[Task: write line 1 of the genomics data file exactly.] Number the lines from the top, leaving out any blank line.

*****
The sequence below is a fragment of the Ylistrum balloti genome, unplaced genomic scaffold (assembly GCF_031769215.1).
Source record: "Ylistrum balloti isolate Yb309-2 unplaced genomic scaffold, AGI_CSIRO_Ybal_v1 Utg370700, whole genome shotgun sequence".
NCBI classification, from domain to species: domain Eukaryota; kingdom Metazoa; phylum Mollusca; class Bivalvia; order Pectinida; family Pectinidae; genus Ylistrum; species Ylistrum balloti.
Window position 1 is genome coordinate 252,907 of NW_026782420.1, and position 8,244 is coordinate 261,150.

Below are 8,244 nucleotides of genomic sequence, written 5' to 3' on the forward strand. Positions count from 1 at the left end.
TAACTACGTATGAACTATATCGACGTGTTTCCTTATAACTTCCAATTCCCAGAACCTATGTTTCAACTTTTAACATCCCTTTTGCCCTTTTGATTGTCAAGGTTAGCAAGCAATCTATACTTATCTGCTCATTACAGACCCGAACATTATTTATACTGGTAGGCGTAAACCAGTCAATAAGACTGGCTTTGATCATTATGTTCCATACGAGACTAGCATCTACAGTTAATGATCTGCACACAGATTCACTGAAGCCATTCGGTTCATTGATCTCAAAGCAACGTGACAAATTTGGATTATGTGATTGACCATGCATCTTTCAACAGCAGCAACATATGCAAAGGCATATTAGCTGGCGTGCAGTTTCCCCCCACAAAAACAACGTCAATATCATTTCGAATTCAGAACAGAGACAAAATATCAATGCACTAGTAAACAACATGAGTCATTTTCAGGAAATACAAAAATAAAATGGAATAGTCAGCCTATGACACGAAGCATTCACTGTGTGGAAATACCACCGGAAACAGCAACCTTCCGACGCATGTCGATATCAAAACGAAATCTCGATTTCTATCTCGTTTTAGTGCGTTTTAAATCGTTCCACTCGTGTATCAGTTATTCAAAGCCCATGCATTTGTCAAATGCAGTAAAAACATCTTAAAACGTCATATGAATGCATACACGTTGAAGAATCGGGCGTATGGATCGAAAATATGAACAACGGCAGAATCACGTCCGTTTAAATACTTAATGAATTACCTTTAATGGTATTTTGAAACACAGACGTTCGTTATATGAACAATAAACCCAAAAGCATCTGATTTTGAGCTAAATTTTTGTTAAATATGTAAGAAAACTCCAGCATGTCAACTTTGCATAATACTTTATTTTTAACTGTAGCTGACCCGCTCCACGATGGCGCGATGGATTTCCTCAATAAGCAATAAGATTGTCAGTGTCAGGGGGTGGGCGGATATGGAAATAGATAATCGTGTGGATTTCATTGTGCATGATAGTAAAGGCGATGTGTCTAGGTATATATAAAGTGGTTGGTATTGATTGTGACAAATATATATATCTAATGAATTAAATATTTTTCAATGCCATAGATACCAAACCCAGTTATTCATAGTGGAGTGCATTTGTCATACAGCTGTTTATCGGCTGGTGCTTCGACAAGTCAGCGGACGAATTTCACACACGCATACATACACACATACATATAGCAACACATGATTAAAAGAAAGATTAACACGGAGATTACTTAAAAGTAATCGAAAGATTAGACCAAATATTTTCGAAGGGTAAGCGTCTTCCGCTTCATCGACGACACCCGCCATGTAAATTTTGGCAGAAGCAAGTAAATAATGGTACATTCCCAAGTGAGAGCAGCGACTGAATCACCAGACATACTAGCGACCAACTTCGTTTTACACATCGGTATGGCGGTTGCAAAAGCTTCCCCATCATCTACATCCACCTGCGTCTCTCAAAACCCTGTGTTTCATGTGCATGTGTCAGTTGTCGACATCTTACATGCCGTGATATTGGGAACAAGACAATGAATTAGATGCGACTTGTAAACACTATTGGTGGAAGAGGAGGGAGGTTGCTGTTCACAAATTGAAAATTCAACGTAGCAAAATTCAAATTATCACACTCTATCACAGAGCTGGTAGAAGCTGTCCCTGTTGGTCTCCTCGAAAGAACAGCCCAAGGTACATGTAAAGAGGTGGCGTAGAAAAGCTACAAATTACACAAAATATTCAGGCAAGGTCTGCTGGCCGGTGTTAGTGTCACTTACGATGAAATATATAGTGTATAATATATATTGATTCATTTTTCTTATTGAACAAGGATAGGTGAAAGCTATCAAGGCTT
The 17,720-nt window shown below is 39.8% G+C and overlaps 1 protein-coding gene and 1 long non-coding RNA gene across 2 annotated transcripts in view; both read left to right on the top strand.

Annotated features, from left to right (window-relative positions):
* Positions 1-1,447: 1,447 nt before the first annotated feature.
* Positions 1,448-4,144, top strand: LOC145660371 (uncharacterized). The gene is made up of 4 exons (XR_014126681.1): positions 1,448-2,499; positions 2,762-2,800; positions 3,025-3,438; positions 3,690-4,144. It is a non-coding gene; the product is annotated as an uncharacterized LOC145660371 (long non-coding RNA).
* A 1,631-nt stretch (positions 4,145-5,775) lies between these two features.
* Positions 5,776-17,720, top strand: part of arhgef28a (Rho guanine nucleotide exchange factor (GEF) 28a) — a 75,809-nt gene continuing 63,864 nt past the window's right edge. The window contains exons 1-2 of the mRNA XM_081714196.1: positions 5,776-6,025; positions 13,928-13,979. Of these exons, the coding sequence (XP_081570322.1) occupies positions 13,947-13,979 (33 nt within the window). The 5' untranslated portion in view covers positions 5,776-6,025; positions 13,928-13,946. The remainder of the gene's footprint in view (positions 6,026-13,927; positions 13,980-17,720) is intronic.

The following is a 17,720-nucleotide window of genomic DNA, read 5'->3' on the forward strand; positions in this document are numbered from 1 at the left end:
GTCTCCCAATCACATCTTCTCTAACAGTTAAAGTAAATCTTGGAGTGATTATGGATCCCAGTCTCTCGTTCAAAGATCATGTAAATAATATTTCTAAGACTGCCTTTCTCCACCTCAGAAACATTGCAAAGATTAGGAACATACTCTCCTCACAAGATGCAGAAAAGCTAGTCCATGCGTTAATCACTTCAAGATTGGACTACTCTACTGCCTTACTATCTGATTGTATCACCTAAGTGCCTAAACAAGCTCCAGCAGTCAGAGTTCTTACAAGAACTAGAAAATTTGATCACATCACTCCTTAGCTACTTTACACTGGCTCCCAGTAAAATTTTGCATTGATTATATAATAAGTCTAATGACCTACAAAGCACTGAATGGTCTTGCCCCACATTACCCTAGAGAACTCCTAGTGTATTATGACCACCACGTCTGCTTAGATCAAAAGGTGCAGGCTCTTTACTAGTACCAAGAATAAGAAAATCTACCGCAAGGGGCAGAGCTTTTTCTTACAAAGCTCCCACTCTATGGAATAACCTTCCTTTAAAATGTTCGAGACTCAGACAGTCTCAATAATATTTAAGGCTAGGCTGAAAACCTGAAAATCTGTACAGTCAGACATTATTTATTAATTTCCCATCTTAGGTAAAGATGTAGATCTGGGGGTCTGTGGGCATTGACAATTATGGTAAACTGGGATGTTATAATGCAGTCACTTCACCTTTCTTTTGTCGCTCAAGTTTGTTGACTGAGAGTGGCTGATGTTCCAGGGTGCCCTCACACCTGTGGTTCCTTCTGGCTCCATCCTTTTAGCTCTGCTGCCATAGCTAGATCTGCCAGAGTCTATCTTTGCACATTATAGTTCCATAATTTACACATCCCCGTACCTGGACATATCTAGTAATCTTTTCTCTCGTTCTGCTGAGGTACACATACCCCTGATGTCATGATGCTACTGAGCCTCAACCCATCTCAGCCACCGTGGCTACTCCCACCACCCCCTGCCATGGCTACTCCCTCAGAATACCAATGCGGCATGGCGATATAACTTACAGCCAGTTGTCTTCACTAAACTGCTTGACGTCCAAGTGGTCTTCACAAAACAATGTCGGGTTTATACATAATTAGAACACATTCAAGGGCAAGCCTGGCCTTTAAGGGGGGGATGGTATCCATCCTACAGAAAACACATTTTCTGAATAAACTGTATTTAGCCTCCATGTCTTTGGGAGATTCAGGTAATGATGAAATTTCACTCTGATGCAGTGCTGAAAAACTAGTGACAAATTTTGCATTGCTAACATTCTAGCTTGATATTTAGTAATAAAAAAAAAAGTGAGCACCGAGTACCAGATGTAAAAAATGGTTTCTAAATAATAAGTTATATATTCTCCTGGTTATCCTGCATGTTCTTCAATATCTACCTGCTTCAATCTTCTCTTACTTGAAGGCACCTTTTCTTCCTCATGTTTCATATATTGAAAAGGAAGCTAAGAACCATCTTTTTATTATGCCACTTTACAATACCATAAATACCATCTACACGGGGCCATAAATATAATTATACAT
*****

The sequence below is a fragment of the Ylistrum balloti genome, unplaced genomic scaffold (assembly GCF_031769215.1).